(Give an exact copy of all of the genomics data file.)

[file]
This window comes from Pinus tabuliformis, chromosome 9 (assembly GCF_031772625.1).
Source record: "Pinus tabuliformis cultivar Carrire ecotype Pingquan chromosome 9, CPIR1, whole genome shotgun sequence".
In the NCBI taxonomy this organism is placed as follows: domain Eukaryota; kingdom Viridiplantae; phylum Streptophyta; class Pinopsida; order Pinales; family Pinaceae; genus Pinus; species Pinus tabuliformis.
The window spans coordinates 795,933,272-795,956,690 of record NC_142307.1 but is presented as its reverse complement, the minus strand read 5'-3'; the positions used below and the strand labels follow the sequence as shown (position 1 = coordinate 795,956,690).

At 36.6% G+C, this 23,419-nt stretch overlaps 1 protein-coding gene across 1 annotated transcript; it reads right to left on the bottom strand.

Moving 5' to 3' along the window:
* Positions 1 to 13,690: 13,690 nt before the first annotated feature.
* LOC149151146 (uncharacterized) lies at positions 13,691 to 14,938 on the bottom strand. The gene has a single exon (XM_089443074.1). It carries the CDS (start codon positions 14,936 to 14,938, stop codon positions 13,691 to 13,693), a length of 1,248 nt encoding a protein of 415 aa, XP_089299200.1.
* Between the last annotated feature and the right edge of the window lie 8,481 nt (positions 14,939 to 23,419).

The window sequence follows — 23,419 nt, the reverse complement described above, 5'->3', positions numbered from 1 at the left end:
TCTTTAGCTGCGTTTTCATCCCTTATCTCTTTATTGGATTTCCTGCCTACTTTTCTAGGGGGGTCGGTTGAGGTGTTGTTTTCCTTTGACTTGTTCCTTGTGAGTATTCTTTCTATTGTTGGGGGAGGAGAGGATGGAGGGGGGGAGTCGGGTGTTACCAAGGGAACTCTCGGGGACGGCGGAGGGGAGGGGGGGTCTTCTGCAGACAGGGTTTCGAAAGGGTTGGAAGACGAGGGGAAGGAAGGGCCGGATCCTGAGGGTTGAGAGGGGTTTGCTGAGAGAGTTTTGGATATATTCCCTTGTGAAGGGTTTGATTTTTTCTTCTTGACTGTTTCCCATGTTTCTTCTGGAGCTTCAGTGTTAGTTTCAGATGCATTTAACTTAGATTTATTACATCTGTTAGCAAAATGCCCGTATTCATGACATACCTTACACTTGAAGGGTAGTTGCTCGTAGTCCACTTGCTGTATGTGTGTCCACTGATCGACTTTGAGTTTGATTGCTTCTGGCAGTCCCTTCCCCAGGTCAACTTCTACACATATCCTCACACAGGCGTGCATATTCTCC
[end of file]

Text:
This window comes from Pinus tabuliformis, chromosome 9 (assembly GCF_031772625.1).
Source record: "Pinus tabuliformis cultivar Carrire ecotype Pingquan chromosome 9, CPIR1, whole genome shotgun sequence".
In the NCBI taxonomy this organism is placed as follows: domain Eukaryota; kingdom Viridiplantae; phylum Streptophyta; class Pinopsida; order Pinales; family Pinaceae; genus Pinus; species Pinus tabuliformis.
The window spans coordinates 795,933,272-795,956,690 of record NC_142307.1 but is presented as its reverse complement, the minus strand read 5'-3'; the positions used below and the strand labels follow the sequence as shown (position 1 = coordinate 795,956,690).

At 36.6% G+C, this 23,419-nt stretch overlaps 1 protein-coding gene across 1 annotated transcript; it reads right to left on the bottom strand.

Moving 5' to 3' along the window:
* Positions 1 to 13,690: 13,690 nt before the first annotated feature.
* LOC149151146 (uncharacterized) lies at positions 13,691 to 14,938 on the bottom strand. The gene has a single exon (XM_089443074.1). It carries the CDS (start codon positions 14,936 to 14,938, stop codon positions 13,691 to 13,693), a length of 1,248 nt encoding a protein of 415 aa, XP_089299200.1.
* Between the last annotated feature and the right edge of the window lie 8,481 nt (positions 14,939 to 23,419).

The window sequence follows — 23,419 nt, the reverse complement described above, 5'->3', positions numbered from 1 at the left end:
TCTTTAGCTGCGTTTTCATCCCTTATCTCTTTATTGGATTTCCTGCCTACTTTTCTAGGGGGGTCGGTTGAGGTGTTGTTTTCCTTTGACTTGTTCCTTGTGAGTATTCTTTCTATTGTTGGGGGAGGAGAGGATGGAGGGGGGGAGTCGGGTGTTACCAAGGGAACTCTCGGGGACGGCGGAGGGGAGGGGGGGTCTTCTGCAGACAGGGTTTCGAAAGGGTTGGAAGACGAGGGGAAGGAAGGGCCGGATCCTGAGGGTTGAGAGGGGTTTGCTGAGAGAGTTTTGGATATATTCCCTTGTGAAGGGTTTGATTTTTTCTTCTTGACTGTTTCCCATGTTTCTTCTGGAGCTTCAGTGTTAGTTTCAGATGCATTTAACTTAGATTTATTACATCTGTTAGCAAAATGCCCGTATTCATGACATACCTTACACTTGAAGGGTAGTTGCTCGTAGTCCACTTGCTGTATGTGTGTCCACTGATCGACTTTGAGTTTGATTGCTTCTGGCAGTCCCTTCCCCAGGTCAACTTCTACACATATCCTCACACAGGCGTGCATATTCTCC